Anniversary of Brown v. Board of Education, Teaching Civil Rights

Today marks the anniversary of the landmark case, Brown vs. Board of Education. On this day in 1954, the Supreme Court ruled that the segregation of races for education under the “separate but equal” clause was unconstitutional. The case would begin the unwinding of separate but equal institutions throughout the country (a process that would take decades). In honor of the 59th anniversary, here are a great list of resources for teaching this topic:

National Park Service – The NPS hosts a series of online and real life tours, catalogues  artifacts, images, videos, and more. Check out the website for the Brown v. Board of Education case.

Library of Congress – The Library of Congress highlights Brown v. Board of Education along with a series of other landmark cases, arguments, studies, etc on the issue of Civil Rights in American history. You can explore the LOC online as well as in person.

Ourdocuments.org – Explore high resolution images of the Brown decision as well as other documents related to Civil Rights and the landmark Supreme Court decision.

 

Smithsonian Institution Brown v. Board of Education

Smithsonian Institution Brown v. Board of Education

Separate is Not Equal: Smithsonian Institution – the Smithsonian commemorates the landmark case with an in depth online exhibit that explore segregation in the United States.

National Archives – The National Archives hosts high resolution images of landmark papers, including the Supreme Court deciding and dissenting opinion on the Brown v. Board of Education case.

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About Jennifer Carey

My name is Jennifer Carey and I am a student and educator of the human condition. I have long studied history, trained in archaeology, and found a passion in the field of education. As a long-time lover of technology (my father bought our family our first Apple IIe when I was three), I love technology and what it can bring to the classroom. I have taught at various Universities for many years as well as educating gifted teenagers through the Johns Hopkins program, the Center for Talented Youth. I am currently the Director of Educational Technology at the Ransom Everglades School (a secular independent school) in Miami, Fl. I also have a few educational podcasts on iTunes from my days teaching at TCU: The Ancient City of Rome, Classical Archaeology (2008), Classical Archaeology (2009), Introduction to Classical Myth, and Ancient Eats. They’re enhanced (so you get the PowerPoints along with the vocal), but please excuse the poor audio editing. Feel free to Email Me or follow me on twitter.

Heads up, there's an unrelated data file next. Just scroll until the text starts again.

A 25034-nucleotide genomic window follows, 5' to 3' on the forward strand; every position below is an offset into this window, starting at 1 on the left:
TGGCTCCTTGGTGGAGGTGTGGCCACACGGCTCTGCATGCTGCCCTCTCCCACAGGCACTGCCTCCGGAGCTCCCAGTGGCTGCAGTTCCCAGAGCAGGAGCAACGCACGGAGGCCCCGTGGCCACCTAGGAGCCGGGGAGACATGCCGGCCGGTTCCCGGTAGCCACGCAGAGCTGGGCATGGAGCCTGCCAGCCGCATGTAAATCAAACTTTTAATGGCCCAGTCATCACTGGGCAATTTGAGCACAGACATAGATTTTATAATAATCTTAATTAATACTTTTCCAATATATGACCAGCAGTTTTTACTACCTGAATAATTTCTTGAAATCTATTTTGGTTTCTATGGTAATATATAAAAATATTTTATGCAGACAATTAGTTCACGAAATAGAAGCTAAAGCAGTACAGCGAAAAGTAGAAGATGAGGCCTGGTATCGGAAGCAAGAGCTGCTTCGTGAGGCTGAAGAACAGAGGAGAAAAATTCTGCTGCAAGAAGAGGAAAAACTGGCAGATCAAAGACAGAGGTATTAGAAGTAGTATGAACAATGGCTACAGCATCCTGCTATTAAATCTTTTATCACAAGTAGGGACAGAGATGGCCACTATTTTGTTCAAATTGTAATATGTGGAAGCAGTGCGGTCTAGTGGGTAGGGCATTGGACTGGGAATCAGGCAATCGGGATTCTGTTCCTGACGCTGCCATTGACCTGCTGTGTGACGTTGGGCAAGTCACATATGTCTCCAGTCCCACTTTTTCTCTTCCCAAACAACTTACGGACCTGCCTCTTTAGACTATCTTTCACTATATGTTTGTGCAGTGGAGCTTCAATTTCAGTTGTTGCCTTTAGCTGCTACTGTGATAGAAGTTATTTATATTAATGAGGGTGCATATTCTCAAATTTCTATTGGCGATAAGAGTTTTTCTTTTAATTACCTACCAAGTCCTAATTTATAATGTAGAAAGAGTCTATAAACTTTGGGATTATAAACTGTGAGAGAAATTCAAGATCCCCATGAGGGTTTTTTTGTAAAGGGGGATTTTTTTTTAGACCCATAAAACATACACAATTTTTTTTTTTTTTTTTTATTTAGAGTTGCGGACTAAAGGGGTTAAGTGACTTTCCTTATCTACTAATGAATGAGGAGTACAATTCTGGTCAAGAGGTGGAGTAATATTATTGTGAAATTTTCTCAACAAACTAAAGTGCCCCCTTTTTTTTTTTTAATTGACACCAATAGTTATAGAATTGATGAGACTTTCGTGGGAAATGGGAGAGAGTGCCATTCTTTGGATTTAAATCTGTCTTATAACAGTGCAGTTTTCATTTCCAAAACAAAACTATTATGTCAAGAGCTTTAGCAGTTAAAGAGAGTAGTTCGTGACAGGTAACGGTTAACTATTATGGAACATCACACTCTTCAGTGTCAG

This entry was posted in Education, Educational Resources, History, Lesson Plan, Teachers, United States History and tagged , , , , , , , , . Bookmark the permalink.

One Response to Anniversary of Brown v. Board of Education, Teaching Civil Rights

  1. How wonderful to celebrate this landmark case. How sad that is still does not erase the history and narratives of Dredd Scott and Plessy v. Ferguson. I’m still very glad you celebrated this anniversary.

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